Jump to content

Comparing Garmin 60cs To Magellin Meridian Color


Dakota450
Followers 1

Recommended Posts

Can anyone tell me their opinions on these 2 units? It sounds like the 60CS will have a better screen(256 color vs 16), altimeter, compass, but no expandable memory. What about adding your routes into permanent storage in the database. I ride several completely different areas so can you just offload an area that you have in the memory and then download the area you are going to? How about operation in the Pacific NW thick woods? I will be using it for trail riding on a motorcycle. I had my mind set on the Magellan Meridian color but I have read that the color screens are hard to read in the sun and it sounds like the 60CS has solved that problem. I will be using a TOPO program and want mapping capability as most of the trails that I will be riding are not mapped.

Link to comment

I have the Meridian Color - in direct sunlight it is GREAT! I can even turn off the backlight then.

 

When it is silhouetted against bright light it is harder to see, but that goes for any such device.

 

I am not sure you would need more than 16 colors for a map. I think the deciding factor on screen usage would be resolution or how big the pixels are. Also how well it displays its brand of maps.

 

Assuming the displays were equal, I would be tempted to get the garmin 60cs - but it costs a lot more than the street price of my Meridian Color.

Link to comment

keep in mind also that the mericolor (great unit that it is) is essentially a merigold with a color screen (yes some other minor differences). that said, the 60cs has a lot more functionality in it than the color ie ecompass, baroalti, much greater customization, etc etc you can read about it on the garmin website. the other big thing and this i have yet to confirm is the autorouting - all garmins that are capable of autorouting/turnxturn (spiii, gpsv, sp2610, iq) can autoroute on any existing map - even the built-in basemaps - they do not require special software to provide that functionality - it is built into the units' intelligence. i am hoping that the 60 can also do this so if i want autorouting i won't need to buy city select (unless i want the absolute best quality street mapping).

 

the mericolor won't autoroute unless you buy magellans directroute software and the even stranger thing is once you do that the magellan will still only route on this software and not on the built-in basemap (from Manuel in TS at Magellan)! if you live in the usa that's not too bad but if you live somewhere else on the planet where the maps aren't quite so available for your area you just might appreciate the ability to autoroute on whatever map the unit happens to have.

 

but as i say - need to confirm this on the garmin. might be assuming something that is not correct.

Link to comment

Thats funny, my V needs city select or metrogiude 4.01 to autoroute any where thats not covered with the basemap. So in that sence its the same as direct route. The basemap limitation on the meridan is not quite as bad as one would think, because a user can cover more area with detailed maps because of the upgradeable memory.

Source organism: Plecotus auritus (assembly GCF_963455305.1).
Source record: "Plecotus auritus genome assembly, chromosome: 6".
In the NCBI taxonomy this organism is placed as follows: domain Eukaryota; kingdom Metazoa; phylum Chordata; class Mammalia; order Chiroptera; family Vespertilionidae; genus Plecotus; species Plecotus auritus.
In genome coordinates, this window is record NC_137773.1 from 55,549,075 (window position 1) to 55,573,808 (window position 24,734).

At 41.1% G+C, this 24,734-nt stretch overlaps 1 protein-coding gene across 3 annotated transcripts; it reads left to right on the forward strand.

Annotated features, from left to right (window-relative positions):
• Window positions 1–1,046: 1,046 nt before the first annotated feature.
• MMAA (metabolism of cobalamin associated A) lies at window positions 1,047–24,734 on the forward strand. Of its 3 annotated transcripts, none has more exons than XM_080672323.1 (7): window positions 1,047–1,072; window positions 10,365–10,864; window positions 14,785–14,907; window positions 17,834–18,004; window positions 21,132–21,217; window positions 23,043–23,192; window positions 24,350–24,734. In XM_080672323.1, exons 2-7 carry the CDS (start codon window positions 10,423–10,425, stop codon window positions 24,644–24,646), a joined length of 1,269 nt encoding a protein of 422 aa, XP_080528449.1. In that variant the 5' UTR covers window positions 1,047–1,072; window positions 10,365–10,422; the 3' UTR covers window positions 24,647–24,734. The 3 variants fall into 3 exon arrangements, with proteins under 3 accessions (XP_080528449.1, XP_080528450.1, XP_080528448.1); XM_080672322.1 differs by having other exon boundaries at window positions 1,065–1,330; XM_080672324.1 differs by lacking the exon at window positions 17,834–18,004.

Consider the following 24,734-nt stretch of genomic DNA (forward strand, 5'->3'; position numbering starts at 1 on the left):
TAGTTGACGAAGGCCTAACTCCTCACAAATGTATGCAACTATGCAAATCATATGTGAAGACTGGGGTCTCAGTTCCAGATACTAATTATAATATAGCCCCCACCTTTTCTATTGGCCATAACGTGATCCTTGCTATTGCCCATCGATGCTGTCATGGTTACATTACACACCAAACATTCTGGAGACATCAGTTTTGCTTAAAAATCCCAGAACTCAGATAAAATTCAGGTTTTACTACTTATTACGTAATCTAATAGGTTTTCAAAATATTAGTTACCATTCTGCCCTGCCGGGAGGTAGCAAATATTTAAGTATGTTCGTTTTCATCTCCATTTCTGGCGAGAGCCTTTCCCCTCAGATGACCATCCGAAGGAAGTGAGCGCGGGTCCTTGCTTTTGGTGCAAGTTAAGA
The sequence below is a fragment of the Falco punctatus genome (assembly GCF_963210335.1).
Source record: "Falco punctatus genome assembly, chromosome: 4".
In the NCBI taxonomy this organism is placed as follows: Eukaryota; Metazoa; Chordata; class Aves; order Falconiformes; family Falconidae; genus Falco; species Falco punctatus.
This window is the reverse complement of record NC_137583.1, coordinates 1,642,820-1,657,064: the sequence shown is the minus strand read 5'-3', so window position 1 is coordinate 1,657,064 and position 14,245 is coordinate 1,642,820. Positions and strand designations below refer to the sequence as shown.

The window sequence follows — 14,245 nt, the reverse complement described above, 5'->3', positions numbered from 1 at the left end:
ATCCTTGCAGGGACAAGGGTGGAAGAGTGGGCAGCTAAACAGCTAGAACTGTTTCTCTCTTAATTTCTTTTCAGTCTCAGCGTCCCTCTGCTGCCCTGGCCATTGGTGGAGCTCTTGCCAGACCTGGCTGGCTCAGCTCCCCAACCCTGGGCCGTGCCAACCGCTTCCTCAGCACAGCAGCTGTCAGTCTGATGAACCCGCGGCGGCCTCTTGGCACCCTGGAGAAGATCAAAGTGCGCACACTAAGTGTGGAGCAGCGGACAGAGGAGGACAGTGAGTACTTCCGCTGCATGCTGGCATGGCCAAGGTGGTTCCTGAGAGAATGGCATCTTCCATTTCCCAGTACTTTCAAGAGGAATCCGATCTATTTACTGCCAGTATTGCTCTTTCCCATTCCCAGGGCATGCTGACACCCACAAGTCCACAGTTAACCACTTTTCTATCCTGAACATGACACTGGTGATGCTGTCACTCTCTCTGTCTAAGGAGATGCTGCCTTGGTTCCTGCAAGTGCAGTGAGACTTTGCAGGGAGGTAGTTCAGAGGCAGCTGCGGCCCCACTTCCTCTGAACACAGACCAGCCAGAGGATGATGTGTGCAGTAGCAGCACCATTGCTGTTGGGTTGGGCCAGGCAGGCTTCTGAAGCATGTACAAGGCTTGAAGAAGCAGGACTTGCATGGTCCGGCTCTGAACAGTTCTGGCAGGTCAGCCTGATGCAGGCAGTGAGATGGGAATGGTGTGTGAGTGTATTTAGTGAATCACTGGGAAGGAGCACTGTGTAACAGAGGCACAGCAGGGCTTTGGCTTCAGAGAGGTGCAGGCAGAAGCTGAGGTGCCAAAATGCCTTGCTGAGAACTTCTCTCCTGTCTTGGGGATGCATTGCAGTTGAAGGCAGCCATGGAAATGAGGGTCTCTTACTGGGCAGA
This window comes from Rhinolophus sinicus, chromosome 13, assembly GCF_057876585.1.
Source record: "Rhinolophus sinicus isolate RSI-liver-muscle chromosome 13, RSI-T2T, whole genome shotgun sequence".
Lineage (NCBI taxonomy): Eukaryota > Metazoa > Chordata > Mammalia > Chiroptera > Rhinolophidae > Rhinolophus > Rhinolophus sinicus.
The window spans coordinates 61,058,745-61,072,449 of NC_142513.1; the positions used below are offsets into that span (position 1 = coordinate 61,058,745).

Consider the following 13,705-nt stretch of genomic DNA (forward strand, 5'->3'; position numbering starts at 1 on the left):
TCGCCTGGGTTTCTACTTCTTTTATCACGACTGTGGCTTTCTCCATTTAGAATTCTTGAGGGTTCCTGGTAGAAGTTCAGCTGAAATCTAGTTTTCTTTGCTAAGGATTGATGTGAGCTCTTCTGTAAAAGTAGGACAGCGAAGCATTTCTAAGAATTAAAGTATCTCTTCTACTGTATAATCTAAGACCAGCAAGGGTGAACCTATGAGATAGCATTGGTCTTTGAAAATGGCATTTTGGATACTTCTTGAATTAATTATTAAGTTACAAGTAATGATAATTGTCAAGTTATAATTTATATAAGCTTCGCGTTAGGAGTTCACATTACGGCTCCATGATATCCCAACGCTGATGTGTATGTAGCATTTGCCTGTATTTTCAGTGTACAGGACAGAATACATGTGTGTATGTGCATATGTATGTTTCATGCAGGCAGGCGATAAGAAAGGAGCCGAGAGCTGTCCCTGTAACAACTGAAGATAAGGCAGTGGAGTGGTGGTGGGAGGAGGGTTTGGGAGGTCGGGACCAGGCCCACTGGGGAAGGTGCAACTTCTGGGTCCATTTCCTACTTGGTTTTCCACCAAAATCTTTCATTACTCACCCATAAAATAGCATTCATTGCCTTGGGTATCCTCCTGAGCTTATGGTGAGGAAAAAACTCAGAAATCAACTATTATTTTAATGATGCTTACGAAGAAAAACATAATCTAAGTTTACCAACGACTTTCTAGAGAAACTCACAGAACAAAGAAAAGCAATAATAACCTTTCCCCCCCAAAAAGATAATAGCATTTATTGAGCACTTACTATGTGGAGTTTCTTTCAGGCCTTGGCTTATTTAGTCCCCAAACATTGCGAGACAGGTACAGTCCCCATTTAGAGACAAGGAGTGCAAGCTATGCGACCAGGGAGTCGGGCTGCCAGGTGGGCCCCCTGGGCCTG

Also the direct route software is cheaper than garmins city select (which you will have to buy to get autorouting anywhere not covered with a basemap).

 

Wyatt W.

Edited by phantom4099
Link to comment
keep in mind also that the mericolor (great unit that it is) is essentially a merigold with a color screen (yes some other minor differences).  that said, the 60cs has a lot more functionality in it than the color ie ecompass, baroalti, much greater customization, etc etc

I would rather compare the GPSMAP 60CS to the Magellan SporTrak Color, which has more features than the MeriColor (but lacks a card reader).

 

Cornix

Link to comment

For Autorouting, I think that the 60CS is better than the MeriColor, because the 60CS has 56 megs of memory and the MeriColor is limited to one map loaded at a time. When you drive out of one mapset to another with the MeriColor, that may affect the Autorouting. At least, when you do get to an area and select another mapset on the SD Memory card, you can re-select Autorouting. Too large a mapset may slow down the Mericolor too.

 

The 60CS is to compete with the Sportrak Color, and have and added benefit of larger memory and USB interface. If you had a laptop, then go with a 60CS. Really quick to reload the 56 meg memory with the USB.

Link to comment
Thats funny, my V needs city select or metrogiude 4.01 to autoroute any where thats not covered with the basemap. So in that sence its the same as direct route. The basemap limitation on the meridan is not quite as bad as one would think, because a user can cover more area with detailed maps because of the upgradeable memory.

 

Also the direct route software is cheaper than garmins city select (which you will have to buy to get autorouting anywhere not covered with a basemap).

 

Wyatt W.

You obviously do not understand how to use your V, on the basemap, try searching for exits, and routing to them, or you have it route you tocities, for ADRESS routing you need the add on maps, but your V will autoroute on the basemap as well, aren't you the same guy that got your memory confused as 16mb too????

Link to comment

I see a few misconceptions (or unclear messaging) in the above posts. The Meridians have an SD card slot. You can use Direct route to create single 64MB maps and load as many of those as you like onto the SD card. With the 60CS you'll need a computer with you. With 64MB maps you aren't likely to run out of space too quickly & if you do - the 54MB of maps would likely have run out on the 60CS and there is no other map to load?